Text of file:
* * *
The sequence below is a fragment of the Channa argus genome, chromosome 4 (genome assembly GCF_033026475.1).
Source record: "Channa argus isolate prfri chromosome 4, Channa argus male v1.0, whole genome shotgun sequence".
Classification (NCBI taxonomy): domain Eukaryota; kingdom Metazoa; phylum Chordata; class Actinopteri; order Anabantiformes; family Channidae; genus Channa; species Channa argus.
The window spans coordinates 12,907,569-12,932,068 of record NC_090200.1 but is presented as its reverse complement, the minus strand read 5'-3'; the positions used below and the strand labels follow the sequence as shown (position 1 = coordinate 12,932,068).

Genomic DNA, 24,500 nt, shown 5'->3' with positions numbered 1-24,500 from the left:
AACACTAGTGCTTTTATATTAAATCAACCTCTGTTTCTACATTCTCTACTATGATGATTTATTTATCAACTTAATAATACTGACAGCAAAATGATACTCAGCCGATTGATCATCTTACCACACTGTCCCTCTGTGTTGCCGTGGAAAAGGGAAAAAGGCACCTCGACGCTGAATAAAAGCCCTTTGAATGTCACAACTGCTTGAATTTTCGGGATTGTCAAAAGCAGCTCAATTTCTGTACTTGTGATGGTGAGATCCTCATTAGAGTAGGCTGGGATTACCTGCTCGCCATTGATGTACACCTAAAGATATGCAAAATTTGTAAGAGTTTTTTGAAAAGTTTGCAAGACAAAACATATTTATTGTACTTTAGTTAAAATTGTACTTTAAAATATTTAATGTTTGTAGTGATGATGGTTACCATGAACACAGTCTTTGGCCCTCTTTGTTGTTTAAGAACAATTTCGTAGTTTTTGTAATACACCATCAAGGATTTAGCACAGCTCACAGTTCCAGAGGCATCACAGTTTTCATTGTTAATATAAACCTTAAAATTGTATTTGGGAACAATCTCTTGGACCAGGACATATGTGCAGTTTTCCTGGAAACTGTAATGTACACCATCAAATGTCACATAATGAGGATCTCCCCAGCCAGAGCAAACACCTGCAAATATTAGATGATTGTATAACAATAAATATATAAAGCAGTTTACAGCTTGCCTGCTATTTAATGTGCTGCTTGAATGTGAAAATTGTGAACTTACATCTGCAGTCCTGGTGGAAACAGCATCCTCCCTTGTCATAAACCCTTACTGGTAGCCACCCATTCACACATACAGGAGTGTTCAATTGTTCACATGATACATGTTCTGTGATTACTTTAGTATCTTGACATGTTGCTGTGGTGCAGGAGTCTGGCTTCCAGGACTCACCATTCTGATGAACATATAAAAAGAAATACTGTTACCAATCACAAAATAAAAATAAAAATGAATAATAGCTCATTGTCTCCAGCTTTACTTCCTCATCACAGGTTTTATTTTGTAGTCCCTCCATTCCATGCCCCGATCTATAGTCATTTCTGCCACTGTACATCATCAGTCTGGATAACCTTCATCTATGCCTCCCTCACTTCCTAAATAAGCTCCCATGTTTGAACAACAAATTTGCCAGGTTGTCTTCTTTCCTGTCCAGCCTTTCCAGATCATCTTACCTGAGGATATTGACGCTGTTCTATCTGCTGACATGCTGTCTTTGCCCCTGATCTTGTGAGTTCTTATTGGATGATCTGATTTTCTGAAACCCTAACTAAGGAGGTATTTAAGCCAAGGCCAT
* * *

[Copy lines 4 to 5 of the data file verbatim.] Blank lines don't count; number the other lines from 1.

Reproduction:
The window spans coordinates 12,907,569-12,932,068 of record NC_090200.1 but is presented as its reverse complement, the minus strand read 5'-3'; the positions used below and the strand labels follow the sequence as shown (position 1 = coordinate 12,932,068).

Genomic DNA, 24,500 nt, shown 5'->3' with positions numbered 1-24,500 from the left: